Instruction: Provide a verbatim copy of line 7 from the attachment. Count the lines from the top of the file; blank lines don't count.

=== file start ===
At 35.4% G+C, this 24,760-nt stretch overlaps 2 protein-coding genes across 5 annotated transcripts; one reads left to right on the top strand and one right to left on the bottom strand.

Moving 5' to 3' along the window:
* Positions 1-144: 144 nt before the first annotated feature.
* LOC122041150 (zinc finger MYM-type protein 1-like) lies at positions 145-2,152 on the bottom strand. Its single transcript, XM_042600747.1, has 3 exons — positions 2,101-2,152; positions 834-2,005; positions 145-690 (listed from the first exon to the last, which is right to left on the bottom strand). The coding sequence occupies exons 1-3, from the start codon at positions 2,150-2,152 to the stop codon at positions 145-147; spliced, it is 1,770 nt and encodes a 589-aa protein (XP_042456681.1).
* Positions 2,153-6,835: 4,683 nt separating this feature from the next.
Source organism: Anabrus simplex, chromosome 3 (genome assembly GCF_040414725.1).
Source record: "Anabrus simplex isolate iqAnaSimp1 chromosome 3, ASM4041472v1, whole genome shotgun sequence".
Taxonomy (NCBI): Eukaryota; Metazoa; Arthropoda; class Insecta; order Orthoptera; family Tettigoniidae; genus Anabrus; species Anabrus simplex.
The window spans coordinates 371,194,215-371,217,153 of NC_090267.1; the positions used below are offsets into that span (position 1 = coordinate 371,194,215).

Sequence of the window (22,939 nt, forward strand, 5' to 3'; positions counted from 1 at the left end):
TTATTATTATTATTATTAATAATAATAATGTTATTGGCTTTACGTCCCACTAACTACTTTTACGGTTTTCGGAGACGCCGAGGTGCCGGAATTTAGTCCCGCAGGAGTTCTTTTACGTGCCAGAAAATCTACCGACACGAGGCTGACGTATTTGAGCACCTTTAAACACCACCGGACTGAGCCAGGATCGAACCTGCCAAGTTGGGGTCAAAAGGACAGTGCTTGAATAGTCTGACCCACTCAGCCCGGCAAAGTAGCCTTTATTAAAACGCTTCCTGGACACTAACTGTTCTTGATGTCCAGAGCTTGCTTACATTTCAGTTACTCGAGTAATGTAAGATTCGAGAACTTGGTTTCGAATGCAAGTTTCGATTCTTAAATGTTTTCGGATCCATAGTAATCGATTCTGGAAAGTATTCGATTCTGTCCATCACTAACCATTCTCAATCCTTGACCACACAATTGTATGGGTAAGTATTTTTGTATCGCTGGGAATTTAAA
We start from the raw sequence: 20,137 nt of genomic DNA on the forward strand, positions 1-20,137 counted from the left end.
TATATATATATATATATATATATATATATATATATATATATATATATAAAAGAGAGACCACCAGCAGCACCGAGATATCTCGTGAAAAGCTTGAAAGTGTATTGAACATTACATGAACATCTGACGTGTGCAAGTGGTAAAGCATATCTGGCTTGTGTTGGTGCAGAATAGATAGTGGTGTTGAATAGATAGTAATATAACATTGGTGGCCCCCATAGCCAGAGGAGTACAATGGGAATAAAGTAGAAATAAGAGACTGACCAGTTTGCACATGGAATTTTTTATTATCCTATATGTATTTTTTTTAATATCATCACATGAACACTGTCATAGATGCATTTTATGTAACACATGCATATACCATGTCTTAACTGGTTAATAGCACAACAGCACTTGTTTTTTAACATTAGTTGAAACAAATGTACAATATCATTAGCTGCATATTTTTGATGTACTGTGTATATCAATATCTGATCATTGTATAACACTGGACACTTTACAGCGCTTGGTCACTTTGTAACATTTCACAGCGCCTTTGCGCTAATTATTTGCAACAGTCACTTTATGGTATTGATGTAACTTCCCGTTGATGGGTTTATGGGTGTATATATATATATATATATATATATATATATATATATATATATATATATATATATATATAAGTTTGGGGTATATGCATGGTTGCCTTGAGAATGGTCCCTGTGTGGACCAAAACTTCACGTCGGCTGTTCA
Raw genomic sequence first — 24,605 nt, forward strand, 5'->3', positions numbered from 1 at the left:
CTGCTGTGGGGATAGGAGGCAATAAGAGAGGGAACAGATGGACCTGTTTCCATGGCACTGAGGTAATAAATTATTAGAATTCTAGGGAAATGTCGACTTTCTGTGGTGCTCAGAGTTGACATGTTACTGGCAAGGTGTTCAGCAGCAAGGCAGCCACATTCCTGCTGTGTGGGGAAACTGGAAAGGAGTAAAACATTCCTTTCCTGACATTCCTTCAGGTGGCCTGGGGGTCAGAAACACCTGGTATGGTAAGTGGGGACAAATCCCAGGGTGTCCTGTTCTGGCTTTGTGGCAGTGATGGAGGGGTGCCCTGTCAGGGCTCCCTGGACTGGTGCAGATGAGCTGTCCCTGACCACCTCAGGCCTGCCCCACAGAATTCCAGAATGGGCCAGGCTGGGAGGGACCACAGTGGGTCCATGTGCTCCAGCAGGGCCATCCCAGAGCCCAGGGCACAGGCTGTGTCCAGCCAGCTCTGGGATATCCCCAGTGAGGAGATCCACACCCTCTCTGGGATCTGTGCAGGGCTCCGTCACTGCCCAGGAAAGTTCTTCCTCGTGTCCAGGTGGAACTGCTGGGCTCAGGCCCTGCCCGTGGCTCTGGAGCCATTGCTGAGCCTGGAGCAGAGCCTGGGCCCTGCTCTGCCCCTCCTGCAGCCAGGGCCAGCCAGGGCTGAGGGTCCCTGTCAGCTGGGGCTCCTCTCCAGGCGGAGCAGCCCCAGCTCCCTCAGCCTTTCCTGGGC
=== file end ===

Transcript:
Source record: "Anabrus simplex isolate iqAnaSimp1 chromosome 3, ASM4041472v1, whole genome shotgun sequence".